A lot of recurring discussions among the W3C staff and contributors, whenever the question of “what should be the focus of our validation tools” arises, seem to split the world in two camps.
On one side, the proponents of the “reference tool” would argue that our tools are being perceived and used as a reference by millions of Web authors daily, and as such, the main focus should be to reliably validate established standards. Most of the effort should go towards fixing any bug in supporting the validation of documents that use document types amongst W3C recommendations.
On the other side, the advocates of the “feedback loop” approach would find it very exciting that W3C has tools used by so many Web Designers: shouldn’t we use this as an incredibly effective feedback mechanism for the technologies still in development? Indeed, fairly few people have the time to review in depth some very large specifications, but many would be happy to try new features on their Web Sites and could test them, if our validators supported the cutting edge.
The choice, so far, was seldom dictated by any strategy, but rather by a simple equation: our open source software activity was (and still is) working on a shoestring, and our staffing was just enough to maintain the necessary support for established standards, and any advanced or experimental development would be done by W3C open source contributors, or indeed, outside of W3C. To mention but a few: Henri Sivonen doing great work in the past few years with validator.nu, while Petr Nálevka and Jirka Kosek’s experimentations with compound XML documents resulted in relaxed.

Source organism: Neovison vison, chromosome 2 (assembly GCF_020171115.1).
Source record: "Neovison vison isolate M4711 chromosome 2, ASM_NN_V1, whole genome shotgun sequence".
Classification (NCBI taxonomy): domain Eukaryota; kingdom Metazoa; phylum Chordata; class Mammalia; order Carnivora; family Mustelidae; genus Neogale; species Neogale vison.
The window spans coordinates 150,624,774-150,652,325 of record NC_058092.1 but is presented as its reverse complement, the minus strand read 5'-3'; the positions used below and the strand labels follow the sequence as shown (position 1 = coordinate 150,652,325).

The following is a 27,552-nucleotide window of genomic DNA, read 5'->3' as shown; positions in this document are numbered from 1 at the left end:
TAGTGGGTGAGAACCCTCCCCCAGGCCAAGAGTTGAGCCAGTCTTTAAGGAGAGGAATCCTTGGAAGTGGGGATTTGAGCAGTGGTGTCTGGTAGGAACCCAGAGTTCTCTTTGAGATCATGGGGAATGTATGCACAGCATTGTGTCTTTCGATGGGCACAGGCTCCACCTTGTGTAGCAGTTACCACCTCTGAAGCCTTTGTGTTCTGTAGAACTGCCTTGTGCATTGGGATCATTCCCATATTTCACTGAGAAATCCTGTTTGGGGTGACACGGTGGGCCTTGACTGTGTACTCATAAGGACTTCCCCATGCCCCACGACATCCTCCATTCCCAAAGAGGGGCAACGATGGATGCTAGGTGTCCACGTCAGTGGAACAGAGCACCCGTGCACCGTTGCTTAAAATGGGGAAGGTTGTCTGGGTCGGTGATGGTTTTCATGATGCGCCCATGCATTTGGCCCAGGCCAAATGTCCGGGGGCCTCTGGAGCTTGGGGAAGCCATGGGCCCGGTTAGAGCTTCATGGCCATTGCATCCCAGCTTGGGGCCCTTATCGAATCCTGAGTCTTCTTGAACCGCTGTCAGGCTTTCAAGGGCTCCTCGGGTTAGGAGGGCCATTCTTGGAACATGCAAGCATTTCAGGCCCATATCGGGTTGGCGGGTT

The dichotomy, however, is a false one. Of course, until the validators project can have a more sizeable budget, their capacity for advanced development will reside in the hands of volunteer coders, and indeed, there is nothing forcing anyone to do this experimentation at the W3C: some will prefer the joy of having one’s own project and the freedom it brings, others will see value in a large user community and an existing project infrastructure. But nothing stops these projects from working together.
The solution, indeed, is in resisting the “not invented here” syndrome, and embracing great projects, whether they are developed within W3C or by someone in the Web Community. We already provided a home for the feed validator. And yesterday, we launched a new version of the markup validator which integrates with the validator.nu engine for HTML5 support. As we wrote in the changelog:
HTML5 is still work in progress and support for this next generation of the publishing language of the World Wide Web will remain experimental, but this integration should provide experimentation grounds for those interested in trying on authoring in this new version of html, as well as a feedback channel for the group working on building a stable, open standard.
Here is hoping that this integration will be the proof that our tools can be reliable and cutting edge, hoping that these tools will quicken and improve the process of development and standardization of HTML5.
So… does your site pass the HTML5 test? And as a bonus gift, if you want to check your whole site’s HTML and CSS in a progressive and painless process, there is a new release of our LogValidator, too.